A friend recently referred me to a real estate agent who had questions about a property she was interested in purchasing for herself. The home was in a popular Denver neighborhood, and its detached garage had been converted into a beautiful 420-square-foot ADU. The listing agent priced the property based on comparables with legal ADUs. However, my call to the county assessor revealed that zoning rules do not allow ADUs on lots smaller than 6,000 square feet. Alas, the lot was 5,560 square feet. I suggested that the owner petition the zoning commission to see what could be done, but for the moment the property has a garage that can't accommodate a car (more issues!).

A lack of sales data can make it difficult to value a property with a legal ADU. If you work in a market where recent sales activity involves numerous homes that include and accurately document an ADU and provide a supportable and ironclad sales comparison approach, lucky you! That's not the case in Denver. I think that by virtue of the growing popularity of these types of properties, once they're sold, buyers hold on to them. It doesn't help that the for-sale inventory in Denver has hovered at a record low for the past few years, although it's improving now. The way information is entered into the MLS contributes to sales data difficulty as well. Real estate agents don't always detail an ADU in the MLS listing, so an auxiliary structure listed as "other" or "bonus" is the needle in the haystack I'm hoping to find. I sometimes scour vacation rental sites in a particular ZIP code or neighborhood to generate a list--often lengthy--of homes offering short-term rentals that I cross-reference with the MLS.

What happens when the sales data isn't there? Use the income approach. However, a single-family rental with a traditional year lease for, say, $2,750 per month doesn't equate to a home the owners use as their primary residence while generating $2,000 monthly from renting out their ADU eight to 12 nights, right? To compensate for the difference, I research short-term rental websites in a particular market to find comparable rental data. It isn't concrete, but it's good information for the client, and it helps me explain the intricacies and the differences for my market.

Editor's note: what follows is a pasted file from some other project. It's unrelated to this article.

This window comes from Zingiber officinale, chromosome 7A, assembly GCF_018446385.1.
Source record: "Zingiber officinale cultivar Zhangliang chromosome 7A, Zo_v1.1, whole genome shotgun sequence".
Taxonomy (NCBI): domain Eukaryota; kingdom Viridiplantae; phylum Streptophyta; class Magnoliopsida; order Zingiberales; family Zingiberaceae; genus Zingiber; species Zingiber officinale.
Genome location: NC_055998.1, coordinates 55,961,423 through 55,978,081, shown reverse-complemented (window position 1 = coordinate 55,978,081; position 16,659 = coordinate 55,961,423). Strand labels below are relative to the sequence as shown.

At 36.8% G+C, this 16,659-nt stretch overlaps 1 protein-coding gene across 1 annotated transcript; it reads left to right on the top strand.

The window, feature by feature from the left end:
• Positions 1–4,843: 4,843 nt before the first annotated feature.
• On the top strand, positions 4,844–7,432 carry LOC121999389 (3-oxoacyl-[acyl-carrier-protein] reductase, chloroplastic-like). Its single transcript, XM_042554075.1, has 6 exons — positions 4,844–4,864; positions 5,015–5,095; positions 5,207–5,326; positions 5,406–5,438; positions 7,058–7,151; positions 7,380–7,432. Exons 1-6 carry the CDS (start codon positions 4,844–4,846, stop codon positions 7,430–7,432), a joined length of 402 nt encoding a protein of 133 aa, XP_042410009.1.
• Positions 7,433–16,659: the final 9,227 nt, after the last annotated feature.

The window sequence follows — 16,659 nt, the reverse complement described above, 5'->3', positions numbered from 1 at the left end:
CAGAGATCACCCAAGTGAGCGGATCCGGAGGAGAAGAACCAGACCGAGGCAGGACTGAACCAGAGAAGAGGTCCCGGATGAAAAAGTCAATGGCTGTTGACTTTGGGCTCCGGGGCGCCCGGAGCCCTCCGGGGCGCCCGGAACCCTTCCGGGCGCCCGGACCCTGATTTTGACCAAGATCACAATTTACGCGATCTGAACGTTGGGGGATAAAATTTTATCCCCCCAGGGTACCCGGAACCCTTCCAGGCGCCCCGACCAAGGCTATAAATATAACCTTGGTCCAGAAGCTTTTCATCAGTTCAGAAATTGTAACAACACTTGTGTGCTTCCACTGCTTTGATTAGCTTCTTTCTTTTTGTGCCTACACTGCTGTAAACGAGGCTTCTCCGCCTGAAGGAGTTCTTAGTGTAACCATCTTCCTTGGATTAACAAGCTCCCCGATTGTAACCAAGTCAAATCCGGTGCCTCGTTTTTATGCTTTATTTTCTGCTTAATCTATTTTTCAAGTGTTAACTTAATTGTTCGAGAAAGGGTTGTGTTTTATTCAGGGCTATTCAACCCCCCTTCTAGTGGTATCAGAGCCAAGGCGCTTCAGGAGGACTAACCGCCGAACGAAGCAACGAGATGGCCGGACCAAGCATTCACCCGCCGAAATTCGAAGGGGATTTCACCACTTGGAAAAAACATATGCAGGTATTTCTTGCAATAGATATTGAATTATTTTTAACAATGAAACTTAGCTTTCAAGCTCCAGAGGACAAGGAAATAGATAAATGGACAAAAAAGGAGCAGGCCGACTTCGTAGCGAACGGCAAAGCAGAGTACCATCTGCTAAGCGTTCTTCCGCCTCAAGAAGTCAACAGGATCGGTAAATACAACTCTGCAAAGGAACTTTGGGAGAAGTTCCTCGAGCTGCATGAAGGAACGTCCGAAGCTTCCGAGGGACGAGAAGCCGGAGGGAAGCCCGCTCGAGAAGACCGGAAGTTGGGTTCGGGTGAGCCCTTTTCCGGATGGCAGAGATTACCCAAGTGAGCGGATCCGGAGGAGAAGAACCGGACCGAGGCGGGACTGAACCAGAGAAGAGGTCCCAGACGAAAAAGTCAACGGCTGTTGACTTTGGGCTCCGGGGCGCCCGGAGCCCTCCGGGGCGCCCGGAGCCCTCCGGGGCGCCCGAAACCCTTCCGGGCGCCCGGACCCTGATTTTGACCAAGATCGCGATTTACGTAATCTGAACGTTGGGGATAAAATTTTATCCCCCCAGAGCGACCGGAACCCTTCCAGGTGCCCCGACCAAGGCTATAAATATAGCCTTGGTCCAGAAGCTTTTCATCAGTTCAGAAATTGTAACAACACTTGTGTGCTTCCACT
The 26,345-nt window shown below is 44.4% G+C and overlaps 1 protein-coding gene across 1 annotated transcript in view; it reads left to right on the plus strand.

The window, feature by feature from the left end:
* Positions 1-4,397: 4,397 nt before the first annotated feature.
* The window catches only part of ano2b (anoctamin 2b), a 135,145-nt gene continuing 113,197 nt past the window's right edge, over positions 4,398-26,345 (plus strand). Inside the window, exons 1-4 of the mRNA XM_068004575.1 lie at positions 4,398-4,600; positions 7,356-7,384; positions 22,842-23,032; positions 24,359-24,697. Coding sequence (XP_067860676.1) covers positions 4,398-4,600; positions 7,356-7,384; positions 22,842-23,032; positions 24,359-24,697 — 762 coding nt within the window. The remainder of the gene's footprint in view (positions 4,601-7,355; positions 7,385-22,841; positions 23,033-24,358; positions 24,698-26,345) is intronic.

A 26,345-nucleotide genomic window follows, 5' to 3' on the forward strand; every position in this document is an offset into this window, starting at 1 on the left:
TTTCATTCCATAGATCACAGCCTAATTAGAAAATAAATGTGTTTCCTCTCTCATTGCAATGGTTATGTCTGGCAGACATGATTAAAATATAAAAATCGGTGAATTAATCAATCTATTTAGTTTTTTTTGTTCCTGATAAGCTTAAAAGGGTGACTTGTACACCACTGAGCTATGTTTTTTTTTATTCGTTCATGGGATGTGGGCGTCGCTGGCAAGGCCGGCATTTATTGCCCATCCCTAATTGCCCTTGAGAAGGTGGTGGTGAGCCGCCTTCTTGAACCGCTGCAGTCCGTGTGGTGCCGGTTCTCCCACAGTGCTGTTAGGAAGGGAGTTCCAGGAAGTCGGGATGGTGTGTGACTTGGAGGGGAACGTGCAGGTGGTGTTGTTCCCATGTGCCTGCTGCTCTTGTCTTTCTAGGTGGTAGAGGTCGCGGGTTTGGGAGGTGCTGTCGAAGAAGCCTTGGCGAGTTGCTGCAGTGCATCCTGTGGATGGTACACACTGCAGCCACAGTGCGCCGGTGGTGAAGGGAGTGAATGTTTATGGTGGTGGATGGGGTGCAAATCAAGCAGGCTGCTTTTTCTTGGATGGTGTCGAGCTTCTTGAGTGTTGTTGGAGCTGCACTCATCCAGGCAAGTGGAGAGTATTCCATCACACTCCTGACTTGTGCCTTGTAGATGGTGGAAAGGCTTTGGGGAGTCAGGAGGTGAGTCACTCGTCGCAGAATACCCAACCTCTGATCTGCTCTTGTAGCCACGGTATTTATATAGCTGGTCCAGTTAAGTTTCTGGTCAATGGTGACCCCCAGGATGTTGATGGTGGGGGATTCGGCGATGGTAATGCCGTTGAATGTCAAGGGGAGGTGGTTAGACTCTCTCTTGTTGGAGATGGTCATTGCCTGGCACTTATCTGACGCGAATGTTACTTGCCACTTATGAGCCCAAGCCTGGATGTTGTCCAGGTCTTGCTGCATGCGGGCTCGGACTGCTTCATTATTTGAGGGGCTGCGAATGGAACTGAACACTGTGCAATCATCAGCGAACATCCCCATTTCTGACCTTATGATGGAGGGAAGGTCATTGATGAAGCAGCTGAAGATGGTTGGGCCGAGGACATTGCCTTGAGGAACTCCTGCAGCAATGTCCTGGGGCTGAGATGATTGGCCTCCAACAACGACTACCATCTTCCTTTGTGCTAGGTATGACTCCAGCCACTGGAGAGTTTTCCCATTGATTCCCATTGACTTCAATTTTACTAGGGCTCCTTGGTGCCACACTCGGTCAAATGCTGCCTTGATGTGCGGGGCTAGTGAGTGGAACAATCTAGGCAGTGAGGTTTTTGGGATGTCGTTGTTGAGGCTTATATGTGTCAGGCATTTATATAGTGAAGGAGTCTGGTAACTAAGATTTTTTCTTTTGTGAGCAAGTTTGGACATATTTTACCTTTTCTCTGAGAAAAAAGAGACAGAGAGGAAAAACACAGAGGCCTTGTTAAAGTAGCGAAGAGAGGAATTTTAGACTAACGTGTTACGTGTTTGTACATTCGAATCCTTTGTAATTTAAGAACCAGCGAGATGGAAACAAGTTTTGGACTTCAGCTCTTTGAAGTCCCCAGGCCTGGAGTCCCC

What about the cost approach? That doesn't work well in Denver because the majority of properties with ADUs are in historic neighborhoods where homes are 75 to 125 years old. However, it might be different in your market. If homes or ADUs are recently constructed, homeowners should be able to provide reliable plans and specifications that prove helpful in developing a cost approach.

It's interesting to see how properties with legal ADUs are emerging as a hot market, and how comfortable homeowners are with residing in a house while strangers are simultaneously vacationing in their former garage or man cave or hobby space. Appraisers need to understand how to address the challenges inherent to these properties and recognize an opportunity to become an expert in their market.

Warren B. Boizot III. SRA, is president of BLG Appraisal Group, which he founded in Denver in 2004.

Caption: Valuing properties with legal accessory dwelling units has become more challenging as more homeowners turn their ADUs into short-term vacation rentals, such as these Airbnb accommodations in Denver.
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Author:Boizot, Warren B., III
Publication:Valuation Magazine
Article Type:Travel narrative
Geographic Code:1U8CO
Date:Jan 1, 2019